This is an absolutely gorgeous film.Of course I'm biased. Kiera Knightly is my favourite actress and Joe Wright is one of my favourite film directors. The fantastic script by Tom Stoppard, the acting, the costumes, the music, the choreography, the play on theatre and opera, the breathtaking scenes - all of it: stunning. A masterpiece. Wright is such an interesting film-maker. He can re-make a classic while keeping its heart and soul completely intact. And he has sent me back to the book which I haven't read since I was a teenager. At that time I went through the Russian greats to prove myself an intellectual and have to admit I didn't enjoy them. Now I'm savouring Anna Karenina, thrilled that it's a big fat book that will last for ages; amazed  to discover that it isn't turgid and boring (my youth? the translation?) but beautifully written, lyrical, modern in sensibility, moving, compelling ... a joy to read.

Monday, January 07, 2013

Cloud Atlas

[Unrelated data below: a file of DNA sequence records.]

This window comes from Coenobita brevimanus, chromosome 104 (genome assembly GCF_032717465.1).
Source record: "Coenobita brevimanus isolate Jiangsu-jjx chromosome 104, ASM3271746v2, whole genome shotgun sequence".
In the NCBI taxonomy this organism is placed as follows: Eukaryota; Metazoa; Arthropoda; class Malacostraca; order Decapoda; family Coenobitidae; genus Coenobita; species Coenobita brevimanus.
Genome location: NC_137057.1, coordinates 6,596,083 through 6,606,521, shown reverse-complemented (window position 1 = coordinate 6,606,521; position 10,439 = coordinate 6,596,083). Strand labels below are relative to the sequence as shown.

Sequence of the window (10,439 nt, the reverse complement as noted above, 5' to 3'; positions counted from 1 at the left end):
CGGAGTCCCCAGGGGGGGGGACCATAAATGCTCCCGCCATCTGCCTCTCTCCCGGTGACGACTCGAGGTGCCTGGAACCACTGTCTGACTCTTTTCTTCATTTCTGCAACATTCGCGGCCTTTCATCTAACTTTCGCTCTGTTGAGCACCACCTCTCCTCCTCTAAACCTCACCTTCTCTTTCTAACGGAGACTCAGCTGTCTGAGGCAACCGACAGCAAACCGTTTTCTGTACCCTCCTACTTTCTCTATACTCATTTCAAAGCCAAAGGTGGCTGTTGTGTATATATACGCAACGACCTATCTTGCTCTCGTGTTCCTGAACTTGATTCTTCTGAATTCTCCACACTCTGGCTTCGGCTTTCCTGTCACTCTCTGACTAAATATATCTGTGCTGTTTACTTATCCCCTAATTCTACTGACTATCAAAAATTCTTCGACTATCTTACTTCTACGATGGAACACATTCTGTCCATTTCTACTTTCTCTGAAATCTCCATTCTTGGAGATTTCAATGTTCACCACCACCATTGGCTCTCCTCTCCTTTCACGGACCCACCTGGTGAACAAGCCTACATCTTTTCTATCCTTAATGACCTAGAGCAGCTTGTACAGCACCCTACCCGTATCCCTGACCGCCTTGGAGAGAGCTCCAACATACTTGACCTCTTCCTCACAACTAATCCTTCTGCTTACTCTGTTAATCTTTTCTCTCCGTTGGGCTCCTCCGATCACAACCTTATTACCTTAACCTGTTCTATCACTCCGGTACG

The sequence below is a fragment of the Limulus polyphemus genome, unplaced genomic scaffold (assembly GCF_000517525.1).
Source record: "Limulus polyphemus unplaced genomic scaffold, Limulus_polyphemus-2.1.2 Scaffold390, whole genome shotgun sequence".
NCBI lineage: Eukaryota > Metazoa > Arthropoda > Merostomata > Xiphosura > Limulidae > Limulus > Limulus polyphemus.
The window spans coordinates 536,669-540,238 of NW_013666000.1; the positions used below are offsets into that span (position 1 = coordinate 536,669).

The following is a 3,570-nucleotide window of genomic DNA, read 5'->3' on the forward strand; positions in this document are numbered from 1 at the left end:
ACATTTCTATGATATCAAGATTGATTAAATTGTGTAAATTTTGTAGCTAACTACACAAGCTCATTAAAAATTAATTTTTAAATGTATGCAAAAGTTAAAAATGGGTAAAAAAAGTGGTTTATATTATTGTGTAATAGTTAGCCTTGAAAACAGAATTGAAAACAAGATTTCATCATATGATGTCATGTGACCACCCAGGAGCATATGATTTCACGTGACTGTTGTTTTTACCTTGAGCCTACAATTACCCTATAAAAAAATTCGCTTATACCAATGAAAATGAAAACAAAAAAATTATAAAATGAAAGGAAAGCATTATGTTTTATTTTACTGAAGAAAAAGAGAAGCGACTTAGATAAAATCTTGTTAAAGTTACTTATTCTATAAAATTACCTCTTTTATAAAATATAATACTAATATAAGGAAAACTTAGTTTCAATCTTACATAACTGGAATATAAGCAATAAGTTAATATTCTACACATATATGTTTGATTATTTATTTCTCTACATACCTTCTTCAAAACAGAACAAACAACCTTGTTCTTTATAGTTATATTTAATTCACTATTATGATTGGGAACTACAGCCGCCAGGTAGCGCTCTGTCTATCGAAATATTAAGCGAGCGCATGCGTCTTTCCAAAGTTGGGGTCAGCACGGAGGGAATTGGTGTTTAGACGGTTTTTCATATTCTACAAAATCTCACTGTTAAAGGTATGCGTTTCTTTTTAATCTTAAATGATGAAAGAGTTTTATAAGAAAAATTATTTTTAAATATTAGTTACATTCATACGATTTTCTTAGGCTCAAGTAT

I'm rarely au fait with the latest literary sensation and tend to discover wonderful works long after everyone else has, but better late than never! Was alerted to this 2004 Booker contender - who the hell beat him?! - by its film trailer which was run before The Hobbit (more about that anon). I knew immediately I had to see the film and then I realised it was originally a book. Mirabile dictu. Off to the library and had it read in two days (would have been one but Finn was home and her thesis had to be proof-read. Omigod, I barely grasped what it was about - she's an Earth and Ocean scientist - but I was a great help with the syntax). Could hardly believe the writer is a young man and this is only his third work. Will be getting the others pronto. Apparently he lives in Ireland though he's English. I doubt it's for the tax haven as artists are only left unscathed up to €40,000 and he's definitely made more with film rights alone. Anyhoo, it's one of those curl-up-on-the-sofa-all-day- or lie-awake-all-night-in-your-bed-because-you-can't-put-it-down sort of books. Delicious stories. Brilliant characters. Nail-biting moments. Exquisite writing. My only quibble: though the pearly string of the universe (yes that is an allusion to string theory) is beautifully drawn, the necklace itself - ultimate Reality - and the neck upon which it is hung - the One! the One! - is left unwritten. Well, he's young and probably doesn't believe in answers, only questions.